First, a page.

Have a look at ScalaCL. It's a combination of Scala library and Scala compiler extension, acting as abstraction layer over OpenCL. If you want to have something to compare C++ AMP with, knock yourself out.

    Similarly, you can't rely on C++ AMP if you are programming game with linux dedicated server, and want to use GPGPU for anything other than pixels.
     
    #28 CouldntResist, May 29, 2012
    Last edited by a moderator: May 29, 2012
  9. sebbbi

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    Of course, but that's just an implementation detail. Nobody cares if there's OpenCL or CUDA or DirectCompute (or 1028 bit AVX2/gather CPU implemention) under the hood, as long as the code works properly, is easy to write, easy to maintain and easy use (and understandable). C++ AMP isn't meant to be a low level GPU API. It's a higher level API.
    C++ AMP is still beta, so you cannot even use it in Windows games yet. When it is out, you can use Windows Server 2008 R2 or 2012 to run your dedicated game servers, if you need to run C++ AMP in your server code as well. Or you can use C++ AMP solely for your client side code. It's really easy to port, as the kernels are pure C++ lambda functions (just define out those restrict keywords, and do wrappers for those array view templates).

    Also running any kind of GPGPU in a scalable server farm of virtual machines is currently very difficult. Most service providers do not offer any kind of GPGPU possibility, as GPU virtualization techniques are still very much under development. It will take several years (or maybe even a decade) until GPGPU gets common in server world (there are so many unsolved problems). Of course a big virtualized cloud of GPGPUs is a dream of many, but it will take time until we have solid products and service producers have modified their infrastructures. These changes cost a lot (and GPU programming is still a moving target. Differerent kinds of CPUs are pretty much identical, so the actual hardware can be easily hidden behind virtualization).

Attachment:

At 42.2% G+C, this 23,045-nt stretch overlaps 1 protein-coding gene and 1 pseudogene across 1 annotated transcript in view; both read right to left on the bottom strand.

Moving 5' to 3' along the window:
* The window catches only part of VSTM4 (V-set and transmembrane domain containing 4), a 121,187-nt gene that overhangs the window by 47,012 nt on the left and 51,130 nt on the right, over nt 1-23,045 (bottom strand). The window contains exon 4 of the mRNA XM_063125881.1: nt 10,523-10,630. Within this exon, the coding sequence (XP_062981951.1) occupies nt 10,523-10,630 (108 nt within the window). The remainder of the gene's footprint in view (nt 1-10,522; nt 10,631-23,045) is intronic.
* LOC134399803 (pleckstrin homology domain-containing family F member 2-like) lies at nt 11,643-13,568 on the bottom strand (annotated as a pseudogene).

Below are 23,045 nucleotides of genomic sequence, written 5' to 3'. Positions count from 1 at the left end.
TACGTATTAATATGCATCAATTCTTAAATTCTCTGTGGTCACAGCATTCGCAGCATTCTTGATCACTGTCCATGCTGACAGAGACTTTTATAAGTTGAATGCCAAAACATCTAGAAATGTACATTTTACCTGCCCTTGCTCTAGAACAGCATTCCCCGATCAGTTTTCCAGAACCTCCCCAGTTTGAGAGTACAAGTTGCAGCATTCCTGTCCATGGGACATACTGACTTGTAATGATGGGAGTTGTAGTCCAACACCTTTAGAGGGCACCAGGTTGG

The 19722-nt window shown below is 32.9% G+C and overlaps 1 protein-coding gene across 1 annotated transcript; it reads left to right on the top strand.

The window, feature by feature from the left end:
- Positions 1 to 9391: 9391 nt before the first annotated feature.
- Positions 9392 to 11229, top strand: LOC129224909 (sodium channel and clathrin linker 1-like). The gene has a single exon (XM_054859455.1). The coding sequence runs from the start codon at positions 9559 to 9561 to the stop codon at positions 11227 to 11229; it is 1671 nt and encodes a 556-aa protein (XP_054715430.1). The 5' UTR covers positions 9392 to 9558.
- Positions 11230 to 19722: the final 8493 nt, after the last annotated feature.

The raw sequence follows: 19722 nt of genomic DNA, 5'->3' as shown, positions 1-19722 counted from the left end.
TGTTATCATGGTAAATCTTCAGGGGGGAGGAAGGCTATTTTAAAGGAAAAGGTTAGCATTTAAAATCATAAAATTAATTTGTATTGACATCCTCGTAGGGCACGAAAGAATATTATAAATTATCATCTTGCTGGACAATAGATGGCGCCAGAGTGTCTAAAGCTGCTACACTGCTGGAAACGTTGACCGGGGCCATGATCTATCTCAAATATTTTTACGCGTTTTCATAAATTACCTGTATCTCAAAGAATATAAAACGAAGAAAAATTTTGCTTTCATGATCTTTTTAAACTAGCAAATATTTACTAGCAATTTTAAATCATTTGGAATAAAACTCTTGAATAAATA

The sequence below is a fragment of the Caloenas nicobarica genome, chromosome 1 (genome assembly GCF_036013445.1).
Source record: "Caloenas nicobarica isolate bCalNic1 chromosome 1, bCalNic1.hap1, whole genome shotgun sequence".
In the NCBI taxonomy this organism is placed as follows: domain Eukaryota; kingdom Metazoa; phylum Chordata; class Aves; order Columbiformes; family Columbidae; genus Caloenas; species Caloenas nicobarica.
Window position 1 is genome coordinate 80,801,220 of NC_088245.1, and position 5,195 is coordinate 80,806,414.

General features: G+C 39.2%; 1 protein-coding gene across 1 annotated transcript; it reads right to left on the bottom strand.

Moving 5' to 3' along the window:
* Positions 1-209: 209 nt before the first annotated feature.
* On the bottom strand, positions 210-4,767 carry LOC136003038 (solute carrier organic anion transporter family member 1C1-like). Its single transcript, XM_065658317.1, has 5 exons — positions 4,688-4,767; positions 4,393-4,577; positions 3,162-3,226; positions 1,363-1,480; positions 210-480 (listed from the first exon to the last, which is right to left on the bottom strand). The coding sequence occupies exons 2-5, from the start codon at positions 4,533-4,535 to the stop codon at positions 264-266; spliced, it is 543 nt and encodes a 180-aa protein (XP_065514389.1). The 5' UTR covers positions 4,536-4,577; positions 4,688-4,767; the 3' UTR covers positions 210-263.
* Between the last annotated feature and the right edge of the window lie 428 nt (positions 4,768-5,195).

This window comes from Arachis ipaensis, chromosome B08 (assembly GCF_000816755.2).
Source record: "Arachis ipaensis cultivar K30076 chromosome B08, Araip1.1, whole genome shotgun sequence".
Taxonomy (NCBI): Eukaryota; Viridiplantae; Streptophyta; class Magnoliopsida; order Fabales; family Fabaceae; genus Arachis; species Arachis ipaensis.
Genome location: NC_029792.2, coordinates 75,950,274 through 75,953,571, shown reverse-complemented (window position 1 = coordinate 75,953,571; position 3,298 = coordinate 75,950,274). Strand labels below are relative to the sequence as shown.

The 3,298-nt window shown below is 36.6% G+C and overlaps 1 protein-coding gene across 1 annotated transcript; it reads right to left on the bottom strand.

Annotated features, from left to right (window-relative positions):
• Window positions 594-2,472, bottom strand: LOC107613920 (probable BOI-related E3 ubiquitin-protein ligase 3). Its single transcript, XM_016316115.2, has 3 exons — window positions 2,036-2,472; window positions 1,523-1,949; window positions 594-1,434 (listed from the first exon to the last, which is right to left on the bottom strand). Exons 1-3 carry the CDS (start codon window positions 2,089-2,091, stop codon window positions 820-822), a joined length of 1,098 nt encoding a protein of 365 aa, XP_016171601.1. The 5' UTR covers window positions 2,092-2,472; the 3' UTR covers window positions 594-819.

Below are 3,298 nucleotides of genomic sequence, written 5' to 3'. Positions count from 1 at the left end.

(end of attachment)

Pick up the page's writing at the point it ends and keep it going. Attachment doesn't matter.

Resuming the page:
Scala isn't C++. We have a million of lines of existing C++ code, and I want to use my existing C++ structures/templates/classes/enumerations/etc and the metaprogramming libraries inside my kernels. C++ AMP integrates very well to existing C++ projects, and it's easy to write reusable code with it. ScalaCL likely brings similar productivity boost to programmers that use Scala. That's a good thing (nobody wants to program with pure OpenCL or DirectCompute if they don't have to).

    I am not saying that C++ AMP is a perfect solution (especially if it does not get industry wide support behind it). I'd rather see a similar proposition from the C++ standards committee. C++ AMP at least gives the example of a proper C++ based parallel API with full compiler and IDE support. I personally do not find anything in it that feels like a hack. It's simple, easy to read, uses C++ constructs for everything and requires no boiler plate. Have you even tried to code with it before criticizing it?
     
    #29 sebbbi, Jun 2, 2012
    Last edited by a moderator: Jun 3, 2012
  10. rpg.314

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    C++ AMP is built on top of Direct compute too.
    ScalaCL, as I understood it from a brief look, does not handle control flow.
     
  11. pcchen

    pcchen Moderator
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    Apparently Microsoft reversed its decision and now there will be a Visual Studio Express Desktop edition.